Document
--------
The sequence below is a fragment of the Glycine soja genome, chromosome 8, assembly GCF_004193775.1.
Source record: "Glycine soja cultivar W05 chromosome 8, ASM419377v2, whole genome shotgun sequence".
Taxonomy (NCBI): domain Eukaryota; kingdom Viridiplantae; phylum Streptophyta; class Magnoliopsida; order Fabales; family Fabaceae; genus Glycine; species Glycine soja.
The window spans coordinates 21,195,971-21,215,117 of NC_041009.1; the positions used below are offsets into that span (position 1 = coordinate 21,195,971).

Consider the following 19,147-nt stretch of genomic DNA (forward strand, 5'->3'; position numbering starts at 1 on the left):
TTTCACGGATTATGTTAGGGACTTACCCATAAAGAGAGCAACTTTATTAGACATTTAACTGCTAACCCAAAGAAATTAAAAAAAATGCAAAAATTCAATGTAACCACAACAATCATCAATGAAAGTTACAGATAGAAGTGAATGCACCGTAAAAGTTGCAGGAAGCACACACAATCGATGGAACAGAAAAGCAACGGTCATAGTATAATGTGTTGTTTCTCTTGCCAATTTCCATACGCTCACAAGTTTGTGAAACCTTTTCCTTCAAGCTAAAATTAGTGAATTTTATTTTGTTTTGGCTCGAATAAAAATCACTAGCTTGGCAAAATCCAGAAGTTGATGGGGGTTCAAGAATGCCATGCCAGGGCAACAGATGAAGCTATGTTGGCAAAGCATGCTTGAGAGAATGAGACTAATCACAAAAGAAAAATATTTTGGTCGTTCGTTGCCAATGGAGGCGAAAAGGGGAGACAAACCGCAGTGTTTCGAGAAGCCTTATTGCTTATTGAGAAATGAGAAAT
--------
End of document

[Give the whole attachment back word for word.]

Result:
The sequence below is a fragment of the Glycine soja genome, chromosome 8, assembly GCF_004193775.1.
Source record: "Glycine soja cultivar W05 chromosome 8, ASM419377v2, whole genome shotgun sequence".
Taxonomy (NCBI): domain Eukaryota; kingdom Viridiplantae; phylum Streptophyta; class Magnoliopsida; order Fabales; family Fabaceae; genus Glycine; species Glycine soja.
The window spans coordinates 21,195,971-21,215,117 of NC_041009.1; the positions used below are offsets into that span (position 1 = coordinate 21,195,971).

Consider the following 19,147-nt stretch of genomic DNA (forward strand, 5'->3'; position numbering starts at 1 on the left):
TTTCACGGATTATGTTAGGGACTTACCCATAAAGAGAGCAACTTTATTAGACATTTAACTGCTAACCCAAAGAAATTAAAAAAAATGCAAAAATTCAATGTAACCACAACAATCATCAATGAAAGTTACAGATAGAAGTGAATGCACCGTAAAAGTTGCAGGAAGCACACACAATCGATGGAACAGAAAAGCAACGGTCATAGTATAATGTGTTGTTTCTCTTGCCAATTTCCATACGCTCACAAGTTTGTGAAACCTTTTCCTTCAAGCTAAAATTAGTGAATTTTATTTTGTTTTGGCTCGAATAAAAATCACTAGCTTGGCAAAATCCAGAAGTTGATGGGGGTTCAAGAATGCCATGCCAGGGCAACAGATGAAGCTATGTTGGCAAAGCATGCTTGAGAGAATGAGACTAATCACAAAAGAAAAATATTTTGGTCGTTCGTTGCCAATGGAGGCGAAAAGGGGAGACAAACCGCAGTGTTTCGAGAAGCCTTATTGCTTATTGAGAAATGAGAAAT